Have you ever had someone tell you you “must” do something for your illness, but your doctor has advised against it? Or, had someone say, “I know someone with [your illness], and he/she is really healthy.” [implying, “what’s wrong with you?”] Or had one person say, “I don’t have any problem taking [medication],” when another tells you, “I couldn’t take that because of the side effects.”
If so, then you know what some have great difficulty understanding: With chronic illness, one size often does not fit all.
This would be just a statement if it weren’t that it also poses challenges to each of us. Socially, medically, spiritually, because each of us will have different symptoms, degrees of those symptoms, and all sorts of other considerations, it can be difficult to help others understand what we’re going through. To some, for example, “I’m tired” is answered with “take a nap and you’ll feel better.” But as a lupie, I can say that, when I’m in a flare, though I might nap for hours, it is rarely restorative. “Staying out of the sun” has different meaning to different people, too. For some, sitting in a park in the shade is what this means. But for the highly ultraviolet-light-sensitive lupus patient, even that can stir up a flare.
With complex illnesses, having quality, working relationships with our medical team is so very important to managing the individuality of our symptoms. And, having good care with doctors and others who truly “know their stuff” is essential, too. Switching one generic med for another, treating with one antibiotic over another, and other things that might seem routine to some formulaeic-driven healthcare workers can be problematic for some patients whose chronic illnesses need more finely tuned attention than a “one size fits all” approach will give.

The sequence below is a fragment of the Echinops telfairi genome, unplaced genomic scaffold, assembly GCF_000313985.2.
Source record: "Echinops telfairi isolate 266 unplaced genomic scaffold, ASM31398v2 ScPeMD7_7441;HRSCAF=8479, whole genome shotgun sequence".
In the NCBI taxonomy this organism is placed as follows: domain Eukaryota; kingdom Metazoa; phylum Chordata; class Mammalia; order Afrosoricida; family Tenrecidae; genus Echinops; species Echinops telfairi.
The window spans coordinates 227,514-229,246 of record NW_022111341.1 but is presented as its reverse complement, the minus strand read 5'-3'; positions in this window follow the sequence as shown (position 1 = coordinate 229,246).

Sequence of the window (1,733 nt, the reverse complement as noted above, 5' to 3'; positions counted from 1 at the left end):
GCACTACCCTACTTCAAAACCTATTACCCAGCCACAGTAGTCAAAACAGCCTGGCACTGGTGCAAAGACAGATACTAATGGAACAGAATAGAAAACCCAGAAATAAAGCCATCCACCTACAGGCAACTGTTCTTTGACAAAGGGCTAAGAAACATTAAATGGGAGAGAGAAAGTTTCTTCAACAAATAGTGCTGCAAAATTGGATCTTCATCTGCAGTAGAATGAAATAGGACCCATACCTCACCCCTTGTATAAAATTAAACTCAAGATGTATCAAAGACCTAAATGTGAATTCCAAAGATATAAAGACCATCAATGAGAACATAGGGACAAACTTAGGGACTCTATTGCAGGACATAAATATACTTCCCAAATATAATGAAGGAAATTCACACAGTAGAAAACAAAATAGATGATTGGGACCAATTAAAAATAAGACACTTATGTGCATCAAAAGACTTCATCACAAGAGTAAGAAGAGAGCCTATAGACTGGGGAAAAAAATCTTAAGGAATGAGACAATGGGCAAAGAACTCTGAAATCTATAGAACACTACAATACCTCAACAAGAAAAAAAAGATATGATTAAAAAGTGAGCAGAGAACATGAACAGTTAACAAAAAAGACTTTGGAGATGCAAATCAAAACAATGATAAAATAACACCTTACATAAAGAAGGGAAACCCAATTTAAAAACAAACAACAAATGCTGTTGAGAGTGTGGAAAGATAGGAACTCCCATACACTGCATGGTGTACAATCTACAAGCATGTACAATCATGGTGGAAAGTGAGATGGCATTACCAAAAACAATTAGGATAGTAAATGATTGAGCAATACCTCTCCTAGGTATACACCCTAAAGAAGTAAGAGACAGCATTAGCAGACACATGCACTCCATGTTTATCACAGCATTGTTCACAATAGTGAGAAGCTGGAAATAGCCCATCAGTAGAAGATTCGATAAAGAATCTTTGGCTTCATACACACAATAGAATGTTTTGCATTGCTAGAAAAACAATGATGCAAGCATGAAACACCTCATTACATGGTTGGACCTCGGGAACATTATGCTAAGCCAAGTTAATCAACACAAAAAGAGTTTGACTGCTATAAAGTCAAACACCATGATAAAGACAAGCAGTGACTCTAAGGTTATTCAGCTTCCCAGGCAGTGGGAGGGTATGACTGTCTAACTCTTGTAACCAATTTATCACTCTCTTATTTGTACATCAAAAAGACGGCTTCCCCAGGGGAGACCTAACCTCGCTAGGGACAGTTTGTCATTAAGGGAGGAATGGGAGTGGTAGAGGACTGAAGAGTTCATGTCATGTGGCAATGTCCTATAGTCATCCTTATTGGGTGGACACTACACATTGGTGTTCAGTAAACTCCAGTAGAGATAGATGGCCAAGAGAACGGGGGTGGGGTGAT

It can be tiring to have to explain so many things on so many occasions. How well I know! Sometimes, when I have to explain more specifically why I cannot do something, or how my symptoms and illnesses are intertwined, I worry a bit that I’m sounding “picky” or “wimping out.” More than once, someone has said, “I’ve never heard that,” or, “oh, really?” when I’ve tried to explain a specific aspect of life with lupus and the other conditions I have, and pick up on the doubt behind those statements. And sometimes, especially in social situations, I struggle to join in the conversation if it turns to the latest hair care trend (I’ve lost all my hair due to my illnesses), planning a group activity outdoors, etc.
But despite the challenges of being uniquely you and me, the individuality of life with chronic illness is yet one more manifestation of the uniqueness that exists in God’s eyes. Truly, He knows each of us by name, even before we were born, and His love falls upon each of us as precious, individual lives created in His image.
No, for us, one size often does not fit all. And that makes living all the more un-specifically special!
Blessings for the day,